Wilson Co.’s New Devices Bound for Outer Space

Wilson Co.

The Addison-based Wilson Co.’s Systems Division always is under pressure — making equipment that’s used to help drill a mile into the earth, engage in aerial combat at 20,000 feet, or break through the bounds of Earth 62 miles into outer space.

The company builds equipment that can generate up to 32,000 pounds per square inch for Halliburton’s oil and gas wells or Lockheed Martin F-35 program in Fort Worth. But, Wilson’s latest venture takes things to new heights, the cold silence of outer space, where new $75,000 devices can generate 10,000 psi for hydraulic pressure testing in reusable rockets.

Among all the welded steel frames that will eventually end up on an offshore oil rig in the North Sea, sit the four units that eventually will end up in space.

Wilson Company2

Encased in glass, these pressure testers are accentuated with smooth lines, shiny components and an aesthetic that begs to be looked at. They light up different colors so everyone knows what’s going on with the equipment.

For this client, form was just as important as function.

Dave Pellerin, vice president of Wilson’s hydraulic systems controls and service, can’t say who the customer is but it’s one of the pioneers of private space flight.

The first four Intellitest units shipped out in February bound for a factory.

They’re launching reusable rockets into space and use the Wilson Co.’s testing equipment to determine if the components are still space worthy. They apply pressure to the rocket that mimics what it will experience at liftoff.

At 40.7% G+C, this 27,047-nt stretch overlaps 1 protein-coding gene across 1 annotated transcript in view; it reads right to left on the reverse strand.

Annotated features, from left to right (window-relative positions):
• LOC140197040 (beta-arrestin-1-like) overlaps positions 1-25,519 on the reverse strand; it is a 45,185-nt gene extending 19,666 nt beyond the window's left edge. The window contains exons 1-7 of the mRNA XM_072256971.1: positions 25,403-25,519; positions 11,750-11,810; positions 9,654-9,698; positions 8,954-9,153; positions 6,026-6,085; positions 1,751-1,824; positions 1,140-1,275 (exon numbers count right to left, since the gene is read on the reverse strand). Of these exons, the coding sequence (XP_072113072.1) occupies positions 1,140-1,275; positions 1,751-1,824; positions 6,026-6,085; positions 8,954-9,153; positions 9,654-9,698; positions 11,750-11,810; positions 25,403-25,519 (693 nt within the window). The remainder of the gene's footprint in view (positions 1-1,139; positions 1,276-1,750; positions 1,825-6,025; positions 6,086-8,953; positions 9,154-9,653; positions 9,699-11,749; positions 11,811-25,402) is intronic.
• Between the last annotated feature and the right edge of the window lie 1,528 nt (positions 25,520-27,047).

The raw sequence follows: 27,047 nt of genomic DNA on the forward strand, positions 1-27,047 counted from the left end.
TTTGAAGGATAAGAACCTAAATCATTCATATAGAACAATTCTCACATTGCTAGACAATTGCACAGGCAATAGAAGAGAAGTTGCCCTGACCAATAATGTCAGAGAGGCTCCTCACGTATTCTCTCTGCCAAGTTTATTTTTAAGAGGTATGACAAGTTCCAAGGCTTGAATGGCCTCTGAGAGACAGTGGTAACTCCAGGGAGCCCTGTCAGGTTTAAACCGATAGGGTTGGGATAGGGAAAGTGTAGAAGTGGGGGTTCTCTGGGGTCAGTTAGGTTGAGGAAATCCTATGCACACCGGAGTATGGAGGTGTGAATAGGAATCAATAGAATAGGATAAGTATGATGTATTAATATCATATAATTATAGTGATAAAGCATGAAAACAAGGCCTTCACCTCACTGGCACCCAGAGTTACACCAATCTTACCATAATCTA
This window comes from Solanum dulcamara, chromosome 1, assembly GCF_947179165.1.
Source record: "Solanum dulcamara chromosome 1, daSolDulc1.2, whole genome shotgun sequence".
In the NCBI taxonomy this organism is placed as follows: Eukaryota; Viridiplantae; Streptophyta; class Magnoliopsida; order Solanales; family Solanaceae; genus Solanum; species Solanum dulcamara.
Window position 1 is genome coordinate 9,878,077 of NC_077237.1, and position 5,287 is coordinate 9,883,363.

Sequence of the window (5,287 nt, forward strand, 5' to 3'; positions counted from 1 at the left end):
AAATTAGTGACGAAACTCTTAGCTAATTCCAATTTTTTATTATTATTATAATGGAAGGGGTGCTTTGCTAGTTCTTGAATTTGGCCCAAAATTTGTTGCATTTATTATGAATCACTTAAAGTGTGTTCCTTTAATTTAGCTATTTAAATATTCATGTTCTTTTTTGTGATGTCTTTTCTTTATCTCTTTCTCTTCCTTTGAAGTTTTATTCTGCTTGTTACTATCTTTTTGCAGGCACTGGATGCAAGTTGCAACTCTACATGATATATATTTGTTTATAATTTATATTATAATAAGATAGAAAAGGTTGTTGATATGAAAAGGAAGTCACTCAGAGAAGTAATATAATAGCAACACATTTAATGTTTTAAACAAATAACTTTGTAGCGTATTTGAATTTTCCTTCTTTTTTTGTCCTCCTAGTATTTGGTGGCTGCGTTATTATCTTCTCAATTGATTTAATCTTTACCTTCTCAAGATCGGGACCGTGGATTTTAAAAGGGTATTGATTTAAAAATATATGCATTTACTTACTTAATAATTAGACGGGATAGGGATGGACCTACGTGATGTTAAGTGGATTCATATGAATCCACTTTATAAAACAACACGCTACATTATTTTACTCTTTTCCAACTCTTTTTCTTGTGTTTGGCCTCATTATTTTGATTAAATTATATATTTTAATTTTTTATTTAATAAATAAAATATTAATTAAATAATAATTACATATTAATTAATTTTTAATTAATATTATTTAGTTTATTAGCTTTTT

“All the operator has to do is push the start button and it does everything else,” Dave Pellerin said.

Unlike most of Wilson Co.’s equipment, these devices can be operated remotely, even from a tablet.

“All the operator has to do is push the start button and it does everything else,” Pellerin said. “We capture all the data as it’s happening and then that data can be transferred to their server electronically or it can be held in place.”

“It can send a text or email saying the system has stopped,” he said.

This is a revolution in hydraulic testing because it takes the operator out of harm’s way. It’s something they hope other clients will use because it sets them apart.

“The difficulty for us is selling the technology,” Pellerin said. “Convincing the customers that the automation is going to save him time, save him money and free up his operator to do other functions while the system’s running and provide a greater level of safety because you’re far removed from the test.”

The devices can go from zero to 10,000 psi in a matter of seconds. And most importantly, they can reach the same pressure multiple times.

“Every time you run a test, you’re hitting that test point at that test level within 0.1 percent of that previous test,” Pellerin said. “It’s very repeatable.”

The Wilson Co. was founded in 1965 and now has six locations throughout Texas. About 70 percent of the company’s business is as a distributor of fluid components for Parker Hannifin. However, the systems division side of the business has doubled in sales in the last year. They’ve got about 20 employees now.

“We’re in almost every different industry,” said Gant Bills, president of the systems division. “Defense, oil and gas, and now aerospace.”


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